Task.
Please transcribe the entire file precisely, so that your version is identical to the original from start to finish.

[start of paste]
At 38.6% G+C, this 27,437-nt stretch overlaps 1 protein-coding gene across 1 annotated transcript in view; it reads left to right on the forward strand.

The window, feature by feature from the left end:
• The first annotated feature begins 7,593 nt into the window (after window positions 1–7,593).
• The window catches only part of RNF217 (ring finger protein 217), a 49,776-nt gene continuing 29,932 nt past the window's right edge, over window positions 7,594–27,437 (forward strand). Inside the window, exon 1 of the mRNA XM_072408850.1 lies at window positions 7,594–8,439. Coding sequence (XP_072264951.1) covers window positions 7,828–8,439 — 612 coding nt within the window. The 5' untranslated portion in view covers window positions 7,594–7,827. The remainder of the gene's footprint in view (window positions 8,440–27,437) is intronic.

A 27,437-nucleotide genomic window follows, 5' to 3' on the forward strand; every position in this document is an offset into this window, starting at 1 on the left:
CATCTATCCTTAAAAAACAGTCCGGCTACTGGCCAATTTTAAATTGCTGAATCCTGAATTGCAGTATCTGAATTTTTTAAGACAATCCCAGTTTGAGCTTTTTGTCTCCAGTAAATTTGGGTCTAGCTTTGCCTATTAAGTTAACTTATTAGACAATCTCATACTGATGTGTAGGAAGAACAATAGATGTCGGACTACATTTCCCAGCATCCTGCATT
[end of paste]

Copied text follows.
At 38.6% G+C, this 27,437-nt stretch overlaps 1 protein-coding gene across 1 annotated transcript in view; it reads left to right on the forward strand.

The window, feature by feature from the left end:
• The first annotated feature begins 7,593 nt into the window (after window positions 1–7,593).
• The window catches only part of RNF217 (ring finger protein 217), a 49,776-nt gene continuing 29,932 nt past the window's right edge, over window positions 7,594–27,437 (forward strand). Inside the window, exon 1 of the mRNA XM_072408850.1 lies at window positions 7,594–8,439. Coding sequence (XP_072264951.1) covers window positions 7,828–8,439 — 612 coding nt within the window. The 5' untranslated portion in view covers window positions 7,594–7,827. The remainder of the gene's footprint in view (window positions 8,440–27,437) is intronic.

A 27,437-nucleotide genomic window follows, 5' to 3' on the forward strand; every position in this document is an offset into this window, starting at 1 on the left:
CATCTATCCTTAAAAAACAGTCCGGCTACTGGCCAATTTTAAATTGCTGAATCCTGAATTGCAGTATCTGAATTTTTTAAGACAATCCCAGTTTGAGCTTTTTGTCTCCAGTAAATTTGGGTCTAGCTTTGCCTATTAAGTTAACTTATTAGACAATCTCATACTGATGTGTAGGAAGAACAATAGATGTCGGACTACATTTCCCAGCATCCTGCATT